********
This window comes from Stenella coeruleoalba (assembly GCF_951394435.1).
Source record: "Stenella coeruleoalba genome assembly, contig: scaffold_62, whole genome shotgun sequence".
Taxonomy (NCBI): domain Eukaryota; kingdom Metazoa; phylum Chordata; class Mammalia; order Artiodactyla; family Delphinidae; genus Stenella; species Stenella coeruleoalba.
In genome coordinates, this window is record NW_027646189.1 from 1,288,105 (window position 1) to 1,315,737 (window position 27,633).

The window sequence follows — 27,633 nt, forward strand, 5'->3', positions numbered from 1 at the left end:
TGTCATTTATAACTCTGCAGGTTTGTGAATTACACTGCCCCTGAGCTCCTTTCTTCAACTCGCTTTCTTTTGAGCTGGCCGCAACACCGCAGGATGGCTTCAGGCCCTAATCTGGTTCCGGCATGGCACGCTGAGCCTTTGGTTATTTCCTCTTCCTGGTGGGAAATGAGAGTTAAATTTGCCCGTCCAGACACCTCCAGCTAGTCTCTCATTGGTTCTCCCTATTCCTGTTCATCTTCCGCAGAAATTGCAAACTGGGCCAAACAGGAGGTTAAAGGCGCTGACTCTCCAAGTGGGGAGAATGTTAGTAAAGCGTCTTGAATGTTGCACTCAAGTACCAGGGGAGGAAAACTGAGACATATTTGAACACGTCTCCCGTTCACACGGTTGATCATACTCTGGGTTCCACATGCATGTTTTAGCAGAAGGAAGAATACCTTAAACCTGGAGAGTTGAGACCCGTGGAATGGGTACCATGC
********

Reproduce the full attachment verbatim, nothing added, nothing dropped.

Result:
This window comes from Stenella coeruleoalba (assembly GCF_951394435.1).
Source record: "Stenella coeruleoalba genome assembly, contig: scaffold_62, whole genome shotgun sequence".
Taxonomy (NCBI): domain Eukaryota; kingdom Metazoa; phylum Chordata; class Mammalia; order Artiodactyla; family Delphinidae; genus Stenella; species Stenella coeruleoalba.
In genome coordinates, this window is record NW_027646189.1 from 1,288,105 (window position 1) to 1,315,737 (window position 27,633).

The window sequence follows — 27,633 nt, forward strand, 5'->3', positions numbered from 1 at the left end:
TGTCATTTATAACTCTGCAGGTTTGTGAATTACACTGCCCCTGAGCTCCTTTCTTCAACTCGCTTTCTTTTGAGCTGGCCGCAACACCGCAGGATGGCTTCAGGCCCTAATCTGGTTCCGGCATGGCACGCTGAGCCTTTGGTTATTTCCTCTTCCTGGTGGGAAATGAGAGTTAAATTTGCCCGTCCAGACACCTCCAGCTAGTCTCTCATTGGTTCTCCCTATTCCTGTTCATCTTCCGCAGAAATTGCAAACTGGGCCAAACAGGAGGTTAAAGGCGCTGACTCTCCAAGTGGGGAGAATGTTAGTAAAGCGTCTTGAATGTTGCACTCAAGTACCAGGGGAGGAAAACTGAGACATATTTGAACACGTCTCCCGTTCACACGGTTGATCATACTCTGGGTTCCACATGCATGTTTTAGCAGAAGGAAGAATACCTTAAACCTGGAGAGTTGAGACCCGTGGAATGGGTACCATGC